Tuesday, January 10, 2017
National Human Rights Commission indicts Chhattisgarh police for sexual violence against Adivasi women in Bastar
Women Against Sexual Violence and State Repression
7 January 2017
NHRC indicts Chhattisgarh police for sexual violence against Adivasi women in Bastar
Interim order validates WSS complaints
WSS welcomes the decisive intervention of the National Human Rights Commission in cases of sexual violence against Adivasi women by police and security forces engaged in anti-Maoist operations in Chhattisgarh. Validating our assertion that sexual violence is being used as a weapon of war in Bastar, the Commission has held the State government “vicariously liable” for gross violations of human rights.
Taking cognisance of press reports based on WSS fact-findings and successive complaints submitted by us, the NHRC conducted its own field investigation in March 2016, meeting and recording the statements of 16 women. In its strongly-worded note issued today, the Commission has prima facie validated their FIRs of rape, sexual assault and physical violence. Statements are awaited from 20 more women who have also filed FIRs of sexual violence ranging from mass rapes to sexual assault of minor girls and pregnant women.
These cases were brought to light as a result of first-hand investigations by WSS with allied groups in Peddagellur, Kunna and Bellam Lendra villages of Bastar Division between October 2015 and January 2016. Fact-finding teams recorded women’s testimonies and supported them in filing complaints in the face of systematic stonewalling and obstruction of the process by the police and district authorities. The cases where FIRs have been filed may be only the tip of the iceberg - reports of sexual violence by security forces continue to come in from other villages in the Bastar belt where search and combing operations were carried out during this period.
The NHRC order is an explicit acknowledgement of grievous rights abuses, and gives us reason to hope not only of justice for the violated women, but an end to the reign of terror created by the police and security forces in the name of anti-Maoist operations. While we welcome the NHRC directive to the State government for lodging of FIRs under the Prevention of Atrocities Act and the payment of interim compensation to the complainants, we are painfully aware that this is only a small step in the long road to justice. Many women have not yet been able to file complaints and are under pressure to remain silent. Where FIRs have been filed, investigations are delayed and hampered by the authorities. Efforts to provide legal and social support to women survivors have been met with extreme hostility.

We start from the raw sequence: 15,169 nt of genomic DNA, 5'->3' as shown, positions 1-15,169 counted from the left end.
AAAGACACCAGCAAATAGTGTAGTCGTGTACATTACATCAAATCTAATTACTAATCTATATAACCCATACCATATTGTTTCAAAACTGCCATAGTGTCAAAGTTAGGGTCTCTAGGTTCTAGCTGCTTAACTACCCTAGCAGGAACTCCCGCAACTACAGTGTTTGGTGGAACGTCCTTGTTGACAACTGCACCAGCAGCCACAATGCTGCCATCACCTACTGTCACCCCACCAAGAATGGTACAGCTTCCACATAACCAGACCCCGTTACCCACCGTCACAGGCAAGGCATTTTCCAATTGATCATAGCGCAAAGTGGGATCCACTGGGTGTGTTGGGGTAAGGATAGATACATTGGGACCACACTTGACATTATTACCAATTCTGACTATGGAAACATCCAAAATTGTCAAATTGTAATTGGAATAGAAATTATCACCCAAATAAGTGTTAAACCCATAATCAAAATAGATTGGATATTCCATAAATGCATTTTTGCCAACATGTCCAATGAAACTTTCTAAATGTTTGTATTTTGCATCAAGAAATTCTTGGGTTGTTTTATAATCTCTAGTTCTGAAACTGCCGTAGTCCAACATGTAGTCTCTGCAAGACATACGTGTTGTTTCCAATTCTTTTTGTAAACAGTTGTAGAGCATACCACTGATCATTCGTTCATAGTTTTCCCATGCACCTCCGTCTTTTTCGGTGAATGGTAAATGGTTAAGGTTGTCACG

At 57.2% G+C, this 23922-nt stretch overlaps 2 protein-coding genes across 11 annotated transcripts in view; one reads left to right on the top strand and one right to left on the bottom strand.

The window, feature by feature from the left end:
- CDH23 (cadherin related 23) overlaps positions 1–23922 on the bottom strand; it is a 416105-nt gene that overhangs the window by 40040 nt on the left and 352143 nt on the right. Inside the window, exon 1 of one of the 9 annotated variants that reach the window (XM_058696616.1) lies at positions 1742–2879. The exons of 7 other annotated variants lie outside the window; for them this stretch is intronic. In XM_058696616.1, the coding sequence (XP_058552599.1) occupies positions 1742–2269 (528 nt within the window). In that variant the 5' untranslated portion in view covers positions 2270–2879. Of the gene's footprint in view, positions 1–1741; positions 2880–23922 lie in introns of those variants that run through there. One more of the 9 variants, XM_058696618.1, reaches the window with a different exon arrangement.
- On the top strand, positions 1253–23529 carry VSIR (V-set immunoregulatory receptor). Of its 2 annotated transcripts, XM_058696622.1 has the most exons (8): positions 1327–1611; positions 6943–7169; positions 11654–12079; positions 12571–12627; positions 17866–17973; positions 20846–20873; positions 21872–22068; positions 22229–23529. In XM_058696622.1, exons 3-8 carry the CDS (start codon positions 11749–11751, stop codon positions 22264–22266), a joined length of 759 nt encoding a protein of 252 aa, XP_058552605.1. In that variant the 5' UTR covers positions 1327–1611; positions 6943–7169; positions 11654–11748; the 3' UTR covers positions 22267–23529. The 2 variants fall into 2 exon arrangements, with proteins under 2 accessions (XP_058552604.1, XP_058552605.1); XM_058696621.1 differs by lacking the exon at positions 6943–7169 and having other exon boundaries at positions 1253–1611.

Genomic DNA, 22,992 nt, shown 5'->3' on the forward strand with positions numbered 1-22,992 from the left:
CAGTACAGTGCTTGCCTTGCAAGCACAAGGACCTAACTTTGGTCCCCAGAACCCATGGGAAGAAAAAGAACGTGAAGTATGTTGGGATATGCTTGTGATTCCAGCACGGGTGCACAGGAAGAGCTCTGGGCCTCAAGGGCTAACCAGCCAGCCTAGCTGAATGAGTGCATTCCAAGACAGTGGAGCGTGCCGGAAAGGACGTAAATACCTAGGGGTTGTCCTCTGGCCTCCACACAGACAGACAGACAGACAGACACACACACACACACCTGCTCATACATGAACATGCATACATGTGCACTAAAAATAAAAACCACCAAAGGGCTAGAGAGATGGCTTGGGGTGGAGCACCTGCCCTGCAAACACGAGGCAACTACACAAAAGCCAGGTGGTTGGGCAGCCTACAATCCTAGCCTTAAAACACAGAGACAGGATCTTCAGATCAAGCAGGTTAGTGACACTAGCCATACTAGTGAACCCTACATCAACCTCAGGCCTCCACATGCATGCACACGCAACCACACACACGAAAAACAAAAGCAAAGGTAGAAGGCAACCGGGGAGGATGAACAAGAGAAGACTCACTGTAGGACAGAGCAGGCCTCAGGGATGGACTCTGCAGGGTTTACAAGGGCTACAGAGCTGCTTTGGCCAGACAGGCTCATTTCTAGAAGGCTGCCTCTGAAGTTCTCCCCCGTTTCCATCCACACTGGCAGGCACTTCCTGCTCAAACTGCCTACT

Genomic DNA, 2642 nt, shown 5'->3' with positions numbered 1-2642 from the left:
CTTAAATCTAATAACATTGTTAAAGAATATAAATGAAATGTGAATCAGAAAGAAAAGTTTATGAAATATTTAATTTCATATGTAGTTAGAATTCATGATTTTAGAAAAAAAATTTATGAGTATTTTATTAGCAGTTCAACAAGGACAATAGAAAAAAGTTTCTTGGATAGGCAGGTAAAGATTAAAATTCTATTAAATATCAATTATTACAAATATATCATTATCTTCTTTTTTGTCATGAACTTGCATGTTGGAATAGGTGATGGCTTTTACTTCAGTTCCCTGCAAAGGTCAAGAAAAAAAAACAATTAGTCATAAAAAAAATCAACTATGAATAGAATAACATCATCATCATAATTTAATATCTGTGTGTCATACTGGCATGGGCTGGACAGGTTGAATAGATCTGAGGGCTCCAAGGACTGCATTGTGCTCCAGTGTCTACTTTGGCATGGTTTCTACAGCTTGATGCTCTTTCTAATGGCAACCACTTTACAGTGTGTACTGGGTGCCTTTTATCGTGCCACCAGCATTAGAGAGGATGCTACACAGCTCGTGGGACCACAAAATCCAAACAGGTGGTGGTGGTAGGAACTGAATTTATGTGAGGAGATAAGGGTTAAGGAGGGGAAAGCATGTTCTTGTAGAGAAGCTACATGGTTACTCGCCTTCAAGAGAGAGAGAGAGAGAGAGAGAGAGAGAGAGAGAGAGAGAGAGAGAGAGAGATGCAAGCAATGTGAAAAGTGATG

In our latest submission to the NHRC (3 January 2017), we have highlighted the all-out vendetta launched by the Bastar police under the command of IG SRP Kalluri, against all those who are calling them to account. Adivasi leaders, human rights activists, lawyers, academics and journalists have been targeted, hounded and threatened by the police and police-sponsored vigilante groups. The intention is clearly to ensure that there are no witnesses to the gross violations of the human rights of Adivasi citizens in the war against Maoists in Bastar.
Defying strictures by the Supreme Court and the NHRC, IG Kalluri has publicly accused Adv Shalini Gera of the Jagdalpur Legal Aid Group of exchanging demonetised currency for Maoists, and celebrated the arrest and denial of bail to a fact-finding team of lawyers and human rights defenders from Telengana who have been jailed on similar charges. Wecall on the NHRC to act on our complaint in this regard, and intervene decisively to restore democratic functioning and the rule of law in Bastar.
The NHRC is continuing its investigations into the various complaints from WSS and others providing evidence of further incidents of rape, sexual assault, plunder and destruction of property and staged encounters in Bastar. We hope the NHRC will urgently pursue these investigations and ensure criminal prosecution for all those involved in committing, overseeing and condoning these violations.
WSS has consistently highlighted the futility of militarised approaches to the Maoist insurgency. Far from ending the violence, the militarisation of the Bastar region has only increased the vulnerablity of local communities and provided a cloak of impunity for the perpetration of gross volations of human rights by state actors. We hope that the NHRC will take note of the systematic pattern of offences against civilians and non-combatants in the course of anti-Maoist operations, and will lay down clear and unambiguous guidelines for the conduct of such operations.
We are humbled and inspired by the courage and determination of the Adivasi women who have come forward and spoken out about the brutalities they have endured and survived. They are steadfast in their demand of punishment for the perpetrators. WSS is committed to stand with them in their struggle for justice and in their quest for peace and an end to violence in their villages and communities.